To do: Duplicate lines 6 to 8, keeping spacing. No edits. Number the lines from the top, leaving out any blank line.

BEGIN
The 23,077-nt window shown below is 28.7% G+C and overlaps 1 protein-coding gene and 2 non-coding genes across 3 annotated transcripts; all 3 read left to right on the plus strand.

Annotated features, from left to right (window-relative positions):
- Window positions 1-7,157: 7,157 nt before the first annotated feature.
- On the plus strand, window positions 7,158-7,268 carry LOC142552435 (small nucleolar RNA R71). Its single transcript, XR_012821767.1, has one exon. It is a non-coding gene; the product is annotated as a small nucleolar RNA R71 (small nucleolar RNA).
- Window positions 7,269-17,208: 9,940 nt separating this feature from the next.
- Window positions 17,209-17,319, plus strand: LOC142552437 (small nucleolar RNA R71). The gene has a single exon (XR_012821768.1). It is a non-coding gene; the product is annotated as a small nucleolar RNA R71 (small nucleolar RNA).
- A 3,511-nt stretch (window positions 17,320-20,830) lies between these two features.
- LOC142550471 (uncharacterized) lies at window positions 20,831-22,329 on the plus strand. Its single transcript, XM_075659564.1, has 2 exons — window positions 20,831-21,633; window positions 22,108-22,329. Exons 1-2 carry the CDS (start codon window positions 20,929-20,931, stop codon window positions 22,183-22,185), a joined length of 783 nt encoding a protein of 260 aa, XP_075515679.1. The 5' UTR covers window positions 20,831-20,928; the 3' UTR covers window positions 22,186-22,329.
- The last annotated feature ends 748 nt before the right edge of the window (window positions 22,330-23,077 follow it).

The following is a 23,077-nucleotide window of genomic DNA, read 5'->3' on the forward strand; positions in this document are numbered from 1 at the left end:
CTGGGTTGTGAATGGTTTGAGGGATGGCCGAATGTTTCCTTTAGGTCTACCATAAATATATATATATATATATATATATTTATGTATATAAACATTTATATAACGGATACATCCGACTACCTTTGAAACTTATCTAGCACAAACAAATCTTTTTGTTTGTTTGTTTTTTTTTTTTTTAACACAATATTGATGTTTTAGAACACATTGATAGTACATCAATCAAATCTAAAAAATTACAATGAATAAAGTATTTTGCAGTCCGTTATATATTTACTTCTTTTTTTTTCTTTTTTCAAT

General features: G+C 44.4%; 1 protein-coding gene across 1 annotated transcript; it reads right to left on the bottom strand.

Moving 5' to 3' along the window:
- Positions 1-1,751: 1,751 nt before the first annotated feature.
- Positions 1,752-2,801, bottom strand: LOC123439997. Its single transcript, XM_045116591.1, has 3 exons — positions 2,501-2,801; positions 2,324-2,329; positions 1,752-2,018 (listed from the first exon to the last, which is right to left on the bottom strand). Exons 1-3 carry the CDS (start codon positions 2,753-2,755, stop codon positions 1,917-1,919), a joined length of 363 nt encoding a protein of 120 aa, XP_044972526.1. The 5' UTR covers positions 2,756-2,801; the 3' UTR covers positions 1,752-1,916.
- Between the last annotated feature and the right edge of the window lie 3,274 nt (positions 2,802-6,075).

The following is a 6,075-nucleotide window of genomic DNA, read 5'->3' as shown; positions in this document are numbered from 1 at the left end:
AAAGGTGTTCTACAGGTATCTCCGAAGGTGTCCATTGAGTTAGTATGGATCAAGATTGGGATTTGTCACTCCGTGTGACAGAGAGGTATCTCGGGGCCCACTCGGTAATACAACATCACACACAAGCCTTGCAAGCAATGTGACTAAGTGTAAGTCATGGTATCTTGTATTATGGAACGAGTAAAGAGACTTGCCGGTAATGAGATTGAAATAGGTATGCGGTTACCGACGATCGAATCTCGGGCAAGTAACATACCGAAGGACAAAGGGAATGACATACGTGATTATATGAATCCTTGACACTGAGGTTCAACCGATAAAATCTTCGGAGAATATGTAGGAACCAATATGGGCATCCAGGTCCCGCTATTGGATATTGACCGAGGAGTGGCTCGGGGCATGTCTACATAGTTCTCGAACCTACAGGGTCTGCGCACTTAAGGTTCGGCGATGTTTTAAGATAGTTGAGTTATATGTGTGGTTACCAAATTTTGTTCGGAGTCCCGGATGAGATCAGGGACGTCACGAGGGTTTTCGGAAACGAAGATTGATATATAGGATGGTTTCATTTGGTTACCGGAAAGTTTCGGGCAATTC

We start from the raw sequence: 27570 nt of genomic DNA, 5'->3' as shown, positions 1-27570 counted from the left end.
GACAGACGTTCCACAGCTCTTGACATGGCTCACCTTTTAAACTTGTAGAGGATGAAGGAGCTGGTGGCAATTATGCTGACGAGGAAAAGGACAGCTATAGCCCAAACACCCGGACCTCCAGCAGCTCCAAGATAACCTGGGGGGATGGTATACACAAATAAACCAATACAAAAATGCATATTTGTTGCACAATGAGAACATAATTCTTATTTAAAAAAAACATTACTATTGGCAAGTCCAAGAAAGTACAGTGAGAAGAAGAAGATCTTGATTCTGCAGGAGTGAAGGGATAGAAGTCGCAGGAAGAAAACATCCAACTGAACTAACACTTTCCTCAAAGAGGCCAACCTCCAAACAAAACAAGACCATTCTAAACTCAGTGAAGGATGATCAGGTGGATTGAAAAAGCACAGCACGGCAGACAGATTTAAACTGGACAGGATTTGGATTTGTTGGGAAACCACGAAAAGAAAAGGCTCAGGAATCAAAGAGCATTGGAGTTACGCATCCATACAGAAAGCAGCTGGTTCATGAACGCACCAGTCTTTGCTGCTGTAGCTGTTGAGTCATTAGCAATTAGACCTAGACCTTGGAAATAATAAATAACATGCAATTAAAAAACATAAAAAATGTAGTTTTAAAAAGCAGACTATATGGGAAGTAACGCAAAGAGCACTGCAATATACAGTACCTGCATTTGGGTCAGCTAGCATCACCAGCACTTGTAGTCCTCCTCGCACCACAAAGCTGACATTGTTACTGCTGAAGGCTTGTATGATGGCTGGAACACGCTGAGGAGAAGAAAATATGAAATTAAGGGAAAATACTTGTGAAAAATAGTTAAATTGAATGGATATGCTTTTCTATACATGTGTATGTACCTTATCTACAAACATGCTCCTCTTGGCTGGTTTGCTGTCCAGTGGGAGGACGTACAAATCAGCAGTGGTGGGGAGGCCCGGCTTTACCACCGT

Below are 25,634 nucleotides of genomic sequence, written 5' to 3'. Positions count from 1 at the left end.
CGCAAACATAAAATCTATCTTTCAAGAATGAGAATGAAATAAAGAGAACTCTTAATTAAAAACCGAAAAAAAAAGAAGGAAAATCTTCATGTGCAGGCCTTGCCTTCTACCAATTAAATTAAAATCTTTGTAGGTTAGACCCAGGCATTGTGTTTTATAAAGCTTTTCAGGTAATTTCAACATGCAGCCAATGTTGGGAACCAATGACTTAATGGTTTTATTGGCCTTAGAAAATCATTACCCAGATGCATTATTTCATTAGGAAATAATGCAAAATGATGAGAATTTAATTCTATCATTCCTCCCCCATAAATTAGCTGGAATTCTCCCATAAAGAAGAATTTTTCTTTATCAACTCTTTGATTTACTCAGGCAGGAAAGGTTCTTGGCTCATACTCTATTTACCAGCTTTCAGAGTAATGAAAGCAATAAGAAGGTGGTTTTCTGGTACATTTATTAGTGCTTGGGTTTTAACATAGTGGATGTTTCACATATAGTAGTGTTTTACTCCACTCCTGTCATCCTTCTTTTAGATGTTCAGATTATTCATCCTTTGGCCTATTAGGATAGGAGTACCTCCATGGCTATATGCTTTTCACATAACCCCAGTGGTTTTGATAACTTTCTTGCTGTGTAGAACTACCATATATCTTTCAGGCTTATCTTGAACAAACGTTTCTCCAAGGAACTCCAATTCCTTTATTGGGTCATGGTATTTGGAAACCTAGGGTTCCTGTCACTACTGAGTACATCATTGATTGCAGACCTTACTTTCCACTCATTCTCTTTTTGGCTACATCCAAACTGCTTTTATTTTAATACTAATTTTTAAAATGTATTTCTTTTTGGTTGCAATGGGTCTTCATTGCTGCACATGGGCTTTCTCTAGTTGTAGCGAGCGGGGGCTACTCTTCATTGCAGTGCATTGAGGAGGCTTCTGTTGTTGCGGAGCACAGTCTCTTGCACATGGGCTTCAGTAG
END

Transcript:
- Window positions 17,209-17,319, plus strand: LOC142552437 (small nucleolar RNA R71). The gene has a single exon (XR_012821768.1). It is a non-coding gene; the product is annotated as a small nucleolar RNA R71 (small nucleolar RNA).
- A 3,511-nt stretch (window positions 17,320-20,830) lies between these two features.
- LOC142550471 (uncharacterized) lies at window positions 20,831-22,329 on the plus strand. Its single transcript, XM_075659564.1, has 2 exons — window positions 20,831-21,633; window positions 22,108-22,329. Exons 1-2 carry the CDS (start codon window positions 20,929-20,931, stop codon window positions 22,183-22,185), a joined length of 783 nt encoding a protein of 260 aa, XP_075515679.1. The 5' UTR covers window positions 20,831-20,928; the 3' UTR covers window positions 22,186-22,329.